In short, branding is the way in which your customer perceives you when they hear or think of your company name, service or product. This includes everything they think they know about your brand, including factual information, such as your bright yellow packaging, but also emotive elements, like for example that it’s luxurious.
The common misconception is that branding is simply a logo or slogan. Although these elements are a key part of it, it does, however, go far beyond this.
Let’s start by breaking down what a brand is. A brand is a well-crafted collection of tools that together define your business and your goals. The tools within your brand should work together seamlessly as well as hold their own when used individually.
Branding is the entire experience someone has with you/your business. For a quick rundown, this is what Branding can do for your business:
Makes you look professional.
Builds relationships with your audience.
Draws in consumers (makes you money).
Helps define your purpose.
Creates clear expectations.
Defines you from your competition.
Makes you look unprofessional.
Makes people question.
Doesn’t build relationships.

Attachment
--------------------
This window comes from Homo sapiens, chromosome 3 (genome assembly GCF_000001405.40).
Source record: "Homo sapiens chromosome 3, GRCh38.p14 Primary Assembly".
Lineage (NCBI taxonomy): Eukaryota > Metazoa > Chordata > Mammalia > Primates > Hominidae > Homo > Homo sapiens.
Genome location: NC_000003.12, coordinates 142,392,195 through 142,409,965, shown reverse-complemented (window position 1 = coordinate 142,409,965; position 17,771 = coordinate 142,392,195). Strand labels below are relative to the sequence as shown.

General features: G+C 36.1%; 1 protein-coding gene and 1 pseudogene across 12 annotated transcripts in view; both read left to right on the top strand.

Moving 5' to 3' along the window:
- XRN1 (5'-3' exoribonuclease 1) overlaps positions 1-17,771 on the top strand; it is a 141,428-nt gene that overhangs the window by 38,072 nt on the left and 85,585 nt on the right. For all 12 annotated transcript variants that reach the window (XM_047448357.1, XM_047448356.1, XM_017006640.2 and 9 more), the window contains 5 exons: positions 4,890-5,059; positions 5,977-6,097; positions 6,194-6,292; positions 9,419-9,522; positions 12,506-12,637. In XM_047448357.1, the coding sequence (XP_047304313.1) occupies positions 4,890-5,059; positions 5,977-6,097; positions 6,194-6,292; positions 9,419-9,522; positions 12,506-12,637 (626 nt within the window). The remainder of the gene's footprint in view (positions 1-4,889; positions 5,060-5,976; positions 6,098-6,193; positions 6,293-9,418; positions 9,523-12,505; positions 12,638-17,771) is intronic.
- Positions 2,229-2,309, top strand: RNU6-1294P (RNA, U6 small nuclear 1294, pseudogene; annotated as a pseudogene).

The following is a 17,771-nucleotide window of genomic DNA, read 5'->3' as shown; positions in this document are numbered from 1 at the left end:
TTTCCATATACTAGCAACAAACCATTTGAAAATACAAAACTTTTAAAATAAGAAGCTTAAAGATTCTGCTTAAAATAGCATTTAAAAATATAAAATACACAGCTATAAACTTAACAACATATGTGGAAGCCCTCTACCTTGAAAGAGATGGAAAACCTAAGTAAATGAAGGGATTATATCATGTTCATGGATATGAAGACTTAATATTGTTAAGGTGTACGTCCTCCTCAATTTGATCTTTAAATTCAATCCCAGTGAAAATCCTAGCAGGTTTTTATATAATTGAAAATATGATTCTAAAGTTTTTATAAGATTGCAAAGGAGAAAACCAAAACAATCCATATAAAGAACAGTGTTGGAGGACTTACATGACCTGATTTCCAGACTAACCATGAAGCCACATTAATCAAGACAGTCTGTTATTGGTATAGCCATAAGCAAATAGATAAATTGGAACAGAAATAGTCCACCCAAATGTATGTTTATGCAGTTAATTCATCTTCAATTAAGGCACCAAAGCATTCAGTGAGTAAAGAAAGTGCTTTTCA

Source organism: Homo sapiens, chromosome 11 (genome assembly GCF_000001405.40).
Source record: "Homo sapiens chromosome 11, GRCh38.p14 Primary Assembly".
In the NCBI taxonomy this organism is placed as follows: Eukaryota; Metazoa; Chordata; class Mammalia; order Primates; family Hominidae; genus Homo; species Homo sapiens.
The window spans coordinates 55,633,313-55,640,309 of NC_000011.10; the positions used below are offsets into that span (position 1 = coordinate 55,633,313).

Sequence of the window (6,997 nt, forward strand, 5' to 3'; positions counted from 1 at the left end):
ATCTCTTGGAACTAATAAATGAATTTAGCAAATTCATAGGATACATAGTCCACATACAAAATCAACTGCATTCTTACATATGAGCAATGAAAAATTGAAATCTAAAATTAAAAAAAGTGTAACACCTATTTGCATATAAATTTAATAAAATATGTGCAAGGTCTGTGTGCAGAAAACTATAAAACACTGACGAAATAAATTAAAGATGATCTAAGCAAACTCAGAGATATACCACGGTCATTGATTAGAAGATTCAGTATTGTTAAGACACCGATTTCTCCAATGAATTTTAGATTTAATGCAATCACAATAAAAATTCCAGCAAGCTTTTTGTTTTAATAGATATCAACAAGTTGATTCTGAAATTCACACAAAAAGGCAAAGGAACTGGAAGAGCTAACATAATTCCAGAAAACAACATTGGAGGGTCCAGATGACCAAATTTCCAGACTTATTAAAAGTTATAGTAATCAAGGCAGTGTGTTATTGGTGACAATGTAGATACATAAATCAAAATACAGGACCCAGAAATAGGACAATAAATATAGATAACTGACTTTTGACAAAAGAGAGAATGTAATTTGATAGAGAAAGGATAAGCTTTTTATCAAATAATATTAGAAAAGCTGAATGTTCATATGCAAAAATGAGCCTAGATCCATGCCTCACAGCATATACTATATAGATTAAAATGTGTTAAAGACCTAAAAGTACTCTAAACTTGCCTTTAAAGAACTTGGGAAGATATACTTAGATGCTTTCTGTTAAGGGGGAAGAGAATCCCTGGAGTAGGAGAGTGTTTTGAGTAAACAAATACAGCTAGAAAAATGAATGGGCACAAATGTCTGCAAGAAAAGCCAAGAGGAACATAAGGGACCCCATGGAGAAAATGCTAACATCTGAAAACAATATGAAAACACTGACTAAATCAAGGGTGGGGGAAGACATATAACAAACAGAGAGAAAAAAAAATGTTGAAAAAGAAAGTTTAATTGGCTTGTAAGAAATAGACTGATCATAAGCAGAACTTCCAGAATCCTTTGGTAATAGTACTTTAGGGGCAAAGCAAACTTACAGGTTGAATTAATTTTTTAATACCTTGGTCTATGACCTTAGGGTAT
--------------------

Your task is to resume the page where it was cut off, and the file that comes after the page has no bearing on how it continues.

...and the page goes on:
Has a lack of purpose and clarity.
Makes you equal to or less than your competition.
Branding is important because it either makes you a sought after Brand or a reluctant Brand.
A brand represents a sum of people’s perception of a company’s customer service, reputation, and advertising. When all of these parts of the business are working, overall the brand tends to be healthy.
But on the flipside, we all know a company that offers great products or services but has a really tarnished brand due to poor customer service. I’m not going to name any, but everybody can straightaway talk about a brand that they have had a bad experience with, and sadly, it only takes one bad experience to absolutely tarnish your whole brand image that you might have spent years trying to build.